Several years ago, I had a minor surgical procedure. It was scheduled in the afternoon, which was the first time I’ve not had a surgery in the morning.
For this surgery I was given the standard instructions: nothing by mouth (NPO) after midnight. I reacted immediately: this is ridiculous. When I’ve had surgeries in the morning I was told to fast after midnight. Why would I fast longer for an afternoon surgery? I pointed this out to Nurse Ratchet, but she was adamant, unmoving in her instructions. Of course, I rebelled in my own way. When I woke up sometime in the middle of the night to go to the bathroom, I took a couple gulps of water.
My morning was awful, my attitude miserable – no coffee, therefore I was irritable- my mouth was dry- I was hungry….blah, blah, blah. Complete resistance to this manner of forced fasting!
Fasting is hard enough to do when we choose to practice it, but when it is forced upon us it can be even harder to comply.
But sometimes in life we have this choice, and sometimes the choice is imposed upon us, like many of the spiritual disciplines. For example, there are times when we have little choice for solitude and silence because we are new moms, trying to work out schedules that are suitable for having newborns. Money constraints are better implemented when we practice simplicity. Surgery forces us to fast.
Regardless of whether we choose to practice fasting or it is imposed upon us, I believe we can always learn from the experience.
Fasting is a discipline of abstinence, and even with my limited experience of it, I’ve noticed that fasting has brought me to a place of new understanding. I’ve come to realize I do not need things I thought I needed.
I’ve noticed that fasting has brought me to a place of new understanding. I’ve come to realize I do not need things I thought I needed.
Currently, one of these places of imposed fasting has been my involvement in church.
I have several things happening which the evangelical church seems to reject: I am a woman and I have crossed a certain age timeline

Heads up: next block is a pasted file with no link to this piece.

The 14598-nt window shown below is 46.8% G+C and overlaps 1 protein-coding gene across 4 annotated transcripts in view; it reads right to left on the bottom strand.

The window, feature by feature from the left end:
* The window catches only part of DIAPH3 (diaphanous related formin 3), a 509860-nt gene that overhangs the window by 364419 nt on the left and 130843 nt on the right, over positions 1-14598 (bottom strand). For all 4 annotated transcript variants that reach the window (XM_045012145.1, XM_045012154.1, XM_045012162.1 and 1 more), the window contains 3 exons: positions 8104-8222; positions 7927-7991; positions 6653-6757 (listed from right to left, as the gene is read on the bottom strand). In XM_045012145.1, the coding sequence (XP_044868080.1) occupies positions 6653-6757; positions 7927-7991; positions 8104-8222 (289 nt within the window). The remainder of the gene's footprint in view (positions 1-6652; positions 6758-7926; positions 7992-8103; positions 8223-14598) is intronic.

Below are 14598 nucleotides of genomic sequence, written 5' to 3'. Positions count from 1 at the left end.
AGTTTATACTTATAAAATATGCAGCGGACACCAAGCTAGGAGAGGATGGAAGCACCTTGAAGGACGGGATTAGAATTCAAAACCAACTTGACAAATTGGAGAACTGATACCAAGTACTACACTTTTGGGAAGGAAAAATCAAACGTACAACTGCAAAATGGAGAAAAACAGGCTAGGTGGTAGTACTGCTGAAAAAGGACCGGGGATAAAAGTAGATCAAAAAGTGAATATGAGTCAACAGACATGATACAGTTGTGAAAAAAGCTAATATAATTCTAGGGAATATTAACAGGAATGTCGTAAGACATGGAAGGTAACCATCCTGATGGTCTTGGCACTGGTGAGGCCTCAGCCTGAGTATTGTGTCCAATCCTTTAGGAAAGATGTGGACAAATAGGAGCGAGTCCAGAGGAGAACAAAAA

Throughout the last few months I have struggled with this. After all, my whole life has been one of involvement in the church. I became educated and trained to serve the church better. My desire has been to aid in the spiritual growth of others. Yet I have been disappointed over and over again. I need to add that it is not one church alone, but rather the larger evangelical community in which I have participated throughout these many years. All of them have left me with a sense of never being enough.
So, yes, there is this abstinence which has been imposed on me and, as a result, I am pretty resistant to it.
But just because this fasting has been imposed upon me does not mean there isn’t something to be learned from it. Whether I give up chocolate on purpose or if I must, I will still come to the conclusion: I miss it, but I don’t need it.
Don’t get me wrong. I know I need the Church and I continue to attend a church. I believe the Church is God’s community on earth. Commanded and necessary. Although, maybe the way I viewed the Church is not exactly right. Perhaps my sense of Church is being deconstructed into a brand-new thing. As they say, beauty from ashes:
“and provide for those who grieve in Zion—
to bestow on them a crown of beauty
instead of ashes,
the oil of joy
instead of mourning,
and a garment of praise
instead of a spirit of despair.
They will be called oaks of righteousness,
a planting of the Lord
for the display of his splendor.”
So you see, I would not have discovered this if I wasn’t in a place of fasting, regardless if it was chosen or imposed.
What am I learning through this practice of imposed fasting?
- This fasting has given me an appreciation for those who are the Church in my life. It is a small group of people who follow the Christian journey alongside me.
- My fasting has led me to notice other streams in the Christian faith: the writings of past Catholic fathers and mothers, the zeal of the social justice warriors, and the worship within the Pentecostal experience. All are my brothers and sisters in the faith, co-travelers on this spiritual journey. I don’t have to agree with all of their doctrinal stances, but I can admire their focus.
- Fasting is best and easier when the resistance is released through recognizing the need of dying to self. It is Christ’s work and not my own. He will use me as he sees fit. I am a clay pot in his hand for common or noble purposes. (Romans 9:21)
- Christ is my sufficiency. In Christ, I am enough. (2 Corinthians 12:9; Philippians 1:6)
- In the end, my hope is God will take the ashes and create a thing of beauty.
Usually with a spiritual discipline, you decide the beginning and the end. There is no timeline on this current practice of fasting for me. I guess it will end when I have learned what God wants me to learn. Such is the way of imposed spiritual practice.
How is God bringing you to a place of understanding with the practice of fasting?
What resistance do you need to release for you to come to a place of peace?